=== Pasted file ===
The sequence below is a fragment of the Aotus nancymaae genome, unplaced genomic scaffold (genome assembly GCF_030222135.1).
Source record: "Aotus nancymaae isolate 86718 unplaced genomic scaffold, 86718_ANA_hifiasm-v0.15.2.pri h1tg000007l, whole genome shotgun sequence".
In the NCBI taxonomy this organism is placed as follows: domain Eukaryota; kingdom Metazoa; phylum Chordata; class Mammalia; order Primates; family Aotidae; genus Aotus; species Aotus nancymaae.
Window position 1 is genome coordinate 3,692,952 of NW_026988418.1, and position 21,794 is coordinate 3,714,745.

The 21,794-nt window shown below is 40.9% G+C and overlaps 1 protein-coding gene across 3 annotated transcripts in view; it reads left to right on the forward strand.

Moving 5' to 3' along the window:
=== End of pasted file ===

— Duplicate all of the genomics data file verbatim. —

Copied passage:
The sequence below is a fragment of the Aotus nancymaae genome, unplaced genomic scaffold (genome assembly GCF_030222135.1).
Source record: "Aotus nancymaae isolate 86718 unplaced genomic scaffold, 86718_ANA_hifiasm-v0.15.2.pri h1tg000007l, whole genome shotgun sequence".
In the NCBI taxonomy this organism is placed as follows: domain Eukaryota; kingdom Metazoa; phylum Chordata; class Mammalia; order Primates; family Aotidae; genus Aotus; species Aotus nancymaae.
Window position 1 is genome coordinate 3,692,952 of NW_026988418.1, and position 21,794 is coordinate 3,714,745.

The 21,794-nt window shown below is 40.9% G+C and overlaps 1 protein-coding gene across 3 annotated transcripts in view; it reads left to right on the forward strand.

Moving 5' to 3' along the window: